Green Service Station Piloted in South Africa

green service station

Words by Janine Erasmus

Global fuel giant Total has expressed its commitment to investment in South Africa, and has unveiled the first of its new chain of sustainable service stations around the country and the region.

Located in Fairland, a suburb west of Johannesburg, the service station is part of a pilot programme running in just two other countries – Indonesia and Germany.

Dignitaries at the event included South African energy minister Dipuo Peters, and the MD and CEO of Total South Africa, Christian des Closieres.

“In two years’ time there will be many more of these advanced eco-friendly service stations,” said Des Closieres. “Total is changing the way it does business. For us, a service station is an experience for our customers, and an opportunity to interact with them.”

He added that the company is committed to its operations in Africa, and is also working hard to make those operations greener.

Within five years the sustainable service stations will be found in Namibia, Botswana, Lesotho and Swaziland.

“Total wants to grow in Africa. We are staying,” Des Closieres said.

Besides its commercial activities, Total has invested locally in a number of social responsibility projects, including the annual Arbour Week, and it is also the official fuel supplier for the South African National Parks authority.

South Africa is an integral component of the Total Group’s strategy, said Des Closieres, and the continent is of pivotal importance for its future growth and development.

He also emphasised Total’s understanding of the need for job creation in South Africa.

“We won’t be going the self-service route, it’s not appropriate here.”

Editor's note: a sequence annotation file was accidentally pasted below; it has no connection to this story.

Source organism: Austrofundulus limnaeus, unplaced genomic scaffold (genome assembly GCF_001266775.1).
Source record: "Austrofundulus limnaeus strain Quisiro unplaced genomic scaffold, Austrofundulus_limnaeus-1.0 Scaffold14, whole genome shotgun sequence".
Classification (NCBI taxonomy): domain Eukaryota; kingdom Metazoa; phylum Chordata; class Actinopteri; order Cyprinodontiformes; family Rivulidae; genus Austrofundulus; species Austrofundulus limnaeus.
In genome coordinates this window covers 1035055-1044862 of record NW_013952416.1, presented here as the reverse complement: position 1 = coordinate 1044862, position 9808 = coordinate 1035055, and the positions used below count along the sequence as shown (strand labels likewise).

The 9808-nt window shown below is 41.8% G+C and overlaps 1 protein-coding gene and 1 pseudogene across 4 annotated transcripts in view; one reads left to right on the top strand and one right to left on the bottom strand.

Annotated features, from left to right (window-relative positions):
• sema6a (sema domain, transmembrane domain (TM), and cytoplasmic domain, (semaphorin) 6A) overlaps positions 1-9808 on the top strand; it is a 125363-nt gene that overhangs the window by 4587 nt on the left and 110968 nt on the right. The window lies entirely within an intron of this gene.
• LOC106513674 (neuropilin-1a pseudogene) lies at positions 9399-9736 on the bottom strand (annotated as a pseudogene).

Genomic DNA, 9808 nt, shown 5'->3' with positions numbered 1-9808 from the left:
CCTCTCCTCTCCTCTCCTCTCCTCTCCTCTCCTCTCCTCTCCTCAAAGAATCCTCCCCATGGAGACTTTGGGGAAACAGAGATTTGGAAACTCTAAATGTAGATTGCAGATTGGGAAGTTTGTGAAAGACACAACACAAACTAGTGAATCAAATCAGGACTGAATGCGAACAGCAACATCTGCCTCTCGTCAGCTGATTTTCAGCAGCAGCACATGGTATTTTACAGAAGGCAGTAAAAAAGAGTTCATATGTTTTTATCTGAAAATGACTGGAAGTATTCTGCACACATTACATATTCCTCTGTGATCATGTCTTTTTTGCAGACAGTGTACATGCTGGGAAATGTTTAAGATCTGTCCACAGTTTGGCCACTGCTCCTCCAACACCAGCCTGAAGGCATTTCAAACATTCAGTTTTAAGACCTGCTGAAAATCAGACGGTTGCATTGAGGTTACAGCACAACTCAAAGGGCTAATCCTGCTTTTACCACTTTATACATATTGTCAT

Improving the lives of South Africans

“In the energy sector we constantly challenge ourselves to do better, to improve the lives of South Africans, especially the poorest of the poor,” said Peters, who was wearing red – Total’s main corporate colour – to mark the occasion.

“This includes improving the health and safety of the country’s 60 000 forecourt workers,” she said, pointing out that the new service station does just that through natural lighting, enhanced ventilation and double-walled underground tanks, which not only provide better protection but limit exposure to dangerous fumes.

The service station is packed with other eco-friendly features, including solar panels and energy-reducing glass for lower electricity consumption. In areas that are not constantly manned, motion sensors limit unnecessary lighting.

Its natural paint colours allow it to blend in pleasantly with the surroundings.

In the convenience shop Bonjour, floors are made from recycled material while outside the doors and elsewhere around the premises, garbage bins are divided into specific disposal sections for the recycling of paper, cans and glass.

The service station also boasts a water-harvesting facility that collects rainwater in underground tanks. This can then be used for the bathrooms or to water the plants and rinse off the forecourt floor.

Renewable-focused infrastructure was not only kind to the environment, said Peters, but it was also important for job creation through the manufacturing of components for the new format.

Long-standing relationship

Total operates 530 service stations in South Africa, and supplies fuel not only to the automotive industry but also to the marine, aviation, agriculture and mining sectors.

The company launched its South African operations in the mid-1950s with service stations in Johannesburg and Pretoria as well as Roodepoort and Benoni to the west and east of Johannesburg respectively, and terminals in Isando near OR Tambo International Airport, and then-Lourenço Marques, now Maputo in Mozambique.

Via Media Club South Africa